Brouwer is author of four collections of poetry, including “Centuries” (Four Way Books, 2003), named “Notable Book” by the National Book Critics Circle, and “Exactly What Happened” (Purdue University Press, 1999), winner of the Larry Levis Prize from Virginia Commonwealth University. He is the author of five chapbooks; more than 30 poems that have been published worldwide; and dozens of essays and book reviews in The New York Times Book Review, Boston Review, Harvard Review, The Progressive, and Poetry, as well as in various literary journals. He is associate professor of English at the University of Alabama.
Danticat is a Haitian-born American author known for her arresting novels and short stories, including “The Dew Breaker” (Vintage, 2005); “Breath, Eyes, Memory” (Vintage, 1998); and “Krik? Krak!” (Vintage, 1996). She also has written a memoir that doubles as a work of social criticism titled “Brother, I’m Dying” (Vintage, 2008). Danticat has served as editor of “The Butterfly’s Way: Voices From the Haitian Dyaspora in the United States” (Soho Press, 2003) and “The Beacon Best of 2000: Great Writing by Men and Women of All Colors and Cultures” (Beacon Press, 2000). She is the recipient of many honors and awards, including the prestigious Granta Award, a Pushcart Prize and fiction awards from Seventeen and Essence magazines. Her appearance at SU is part of the 2009 Syracuse Symposium, organized and presented by the SU Humanities Center.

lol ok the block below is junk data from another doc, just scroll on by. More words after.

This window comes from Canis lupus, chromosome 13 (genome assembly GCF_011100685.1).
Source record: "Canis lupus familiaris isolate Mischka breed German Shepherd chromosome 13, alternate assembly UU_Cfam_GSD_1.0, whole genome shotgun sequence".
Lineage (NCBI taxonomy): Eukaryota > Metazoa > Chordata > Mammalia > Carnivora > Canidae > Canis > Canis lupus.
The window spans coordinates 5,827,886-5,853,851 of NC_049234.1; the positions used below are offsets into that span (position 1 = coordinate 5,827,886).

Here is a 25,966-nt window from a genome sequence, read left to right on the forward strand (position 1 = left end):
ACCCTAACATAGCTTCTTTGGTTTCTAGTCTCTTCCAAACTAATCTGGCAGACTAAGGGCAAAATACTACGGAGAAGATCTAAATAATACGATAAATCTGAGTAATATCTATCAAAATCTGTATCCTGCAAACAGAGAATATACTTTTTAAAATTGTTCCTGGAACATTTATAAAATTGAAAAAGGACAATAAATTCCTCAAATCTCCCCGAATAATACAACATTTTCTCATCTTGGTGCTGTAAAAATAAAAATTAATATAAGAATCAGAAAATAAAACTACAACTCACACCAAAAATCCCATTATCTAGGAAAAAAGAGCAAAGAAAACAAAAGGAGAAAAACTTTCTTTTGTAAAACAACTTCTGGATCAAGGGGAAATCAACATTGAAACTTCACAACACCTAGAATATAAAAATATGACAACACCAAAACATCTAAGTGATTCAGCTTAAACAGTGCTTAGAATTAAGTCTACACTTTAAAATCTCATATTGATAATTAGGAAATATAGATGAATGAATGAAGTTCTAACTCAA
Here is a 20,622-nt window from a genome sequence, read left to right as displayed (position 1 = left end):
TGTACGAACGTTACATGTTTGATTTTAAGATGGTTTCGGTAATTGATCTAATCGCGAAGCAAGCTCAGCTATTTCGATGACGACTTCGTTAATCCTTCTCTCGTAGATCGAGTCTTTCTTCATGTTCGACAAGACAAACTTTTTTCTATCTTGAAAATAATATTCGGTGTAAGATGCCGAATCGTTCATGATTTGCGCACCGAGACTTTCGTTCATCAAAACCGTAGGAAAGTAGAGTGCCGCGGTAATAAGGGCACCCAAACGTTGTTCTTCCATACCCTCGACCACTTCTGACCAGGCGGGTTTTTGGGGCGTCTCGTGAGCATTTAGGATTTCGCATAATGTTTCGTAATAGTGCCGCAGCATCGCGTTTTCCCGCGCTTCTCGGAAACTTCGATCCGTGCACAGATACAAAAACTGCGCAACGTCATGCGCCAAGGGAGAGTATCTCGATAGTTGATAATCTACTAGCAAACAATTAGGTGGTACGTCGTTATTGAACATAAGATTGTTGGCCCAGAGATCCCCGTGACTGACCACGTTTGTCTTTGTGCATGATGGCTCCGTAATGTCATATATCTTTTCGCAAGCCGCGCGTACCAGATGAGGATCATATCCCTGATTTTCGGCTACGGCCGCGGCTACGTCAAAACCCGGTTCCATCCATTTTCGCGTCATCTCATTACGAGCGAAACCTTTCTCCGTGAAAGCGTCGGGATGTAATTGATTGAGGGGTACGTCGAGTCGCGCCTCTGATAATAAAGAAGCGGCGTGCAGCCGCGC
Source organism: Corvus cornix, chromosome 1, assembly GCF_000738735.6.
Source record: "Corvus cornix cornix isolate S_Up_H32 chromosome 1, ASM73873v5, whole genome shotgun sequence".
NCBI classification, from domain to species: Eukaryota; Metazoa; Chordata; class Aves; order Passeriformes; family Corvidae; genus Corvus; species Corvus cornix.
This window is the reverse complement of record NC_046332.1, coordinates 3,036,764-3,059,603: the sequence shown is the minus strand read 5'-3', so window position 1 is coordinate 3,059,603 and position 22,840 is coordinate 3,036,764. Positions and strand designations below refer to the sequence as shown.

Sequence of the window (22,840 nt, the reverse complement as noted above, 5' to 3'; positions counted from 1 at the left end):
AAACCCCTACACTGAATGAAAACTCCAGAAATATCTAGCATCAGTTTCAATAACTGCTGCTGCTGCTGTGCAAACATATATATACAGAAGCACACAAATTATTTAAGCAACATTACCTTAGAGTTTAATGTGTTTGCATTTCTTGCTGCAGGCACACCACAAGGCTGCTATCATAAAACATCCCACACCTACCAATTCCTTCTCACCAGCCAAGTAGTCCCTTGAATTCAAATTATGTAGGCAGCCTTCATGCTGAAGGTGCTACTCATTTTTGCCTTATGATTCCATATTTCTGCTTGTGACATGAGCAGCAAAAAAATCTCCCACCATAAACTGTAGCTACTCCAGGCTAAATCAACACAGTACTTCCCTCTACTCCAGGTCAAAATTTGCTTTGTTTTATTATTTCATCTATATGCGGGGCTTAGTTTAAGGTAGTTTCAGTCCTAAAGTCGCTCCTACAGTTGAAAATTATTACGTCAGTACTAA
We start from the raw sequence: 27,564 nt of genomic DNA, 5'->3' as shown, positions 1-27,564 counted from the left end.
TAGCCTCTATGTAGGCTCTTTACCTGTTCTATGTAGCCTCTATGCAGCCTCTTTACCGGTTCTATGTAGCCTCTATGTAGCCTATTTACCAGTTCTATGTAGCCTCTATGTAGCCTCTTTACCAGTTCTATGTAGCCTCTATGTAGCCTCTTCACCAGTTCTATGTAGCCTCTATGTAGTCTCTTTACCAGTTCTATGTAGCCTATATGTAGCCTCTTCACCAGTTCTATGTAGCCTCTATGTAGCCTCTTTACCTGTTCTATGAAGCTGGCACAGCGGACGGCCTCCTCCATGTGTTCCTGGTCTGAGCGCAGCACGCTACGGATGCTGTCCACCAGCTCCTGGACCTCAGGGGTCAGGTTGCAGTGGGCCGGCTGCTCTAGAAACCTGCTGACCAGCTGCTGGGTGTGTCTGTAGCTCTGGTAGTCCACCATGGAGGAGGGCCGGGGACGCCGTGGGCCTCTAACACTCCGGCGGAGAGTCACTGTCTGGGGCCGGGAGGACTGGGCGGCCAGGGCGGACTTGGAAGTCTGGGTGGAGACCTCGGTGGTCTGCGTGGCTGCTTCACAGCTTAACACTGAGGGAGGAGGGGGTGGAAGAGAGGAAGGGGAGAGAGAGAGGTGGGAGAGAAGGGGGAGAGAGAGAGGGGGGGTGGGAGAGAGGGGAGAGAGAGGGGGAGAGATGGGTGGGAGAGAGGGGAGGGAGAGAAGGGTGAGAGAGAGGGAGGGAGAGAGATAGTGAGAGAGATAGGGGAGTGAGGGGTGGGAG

Orringer is author of the novel “The Invisible Bridge” (Knopf, 2009) and the award-winning short story “How to Breathe Underwater” (Knopf, 2003). Her stories have been published by The Yale Review, where they have been twice-awarded the Editors’ Prize; the Paris Review, which awarded her the Discovery Prize; Ploughshares, which selected her work for the Cohen Award for Best Fiction; Zoetrope All-Story, which nominated her for a National Magazine Award; and Washington Post Magazine. Orringer is the recipient of two Pushcart prizes, and her work has appeared in numerous anthologies, including “The Granta Book of the American Short Story” and “The Scribner Anthology of American Short Fiction.” She is the Helen Herzog Zell Visiting Professor of Creative Writing at the University of Michigan.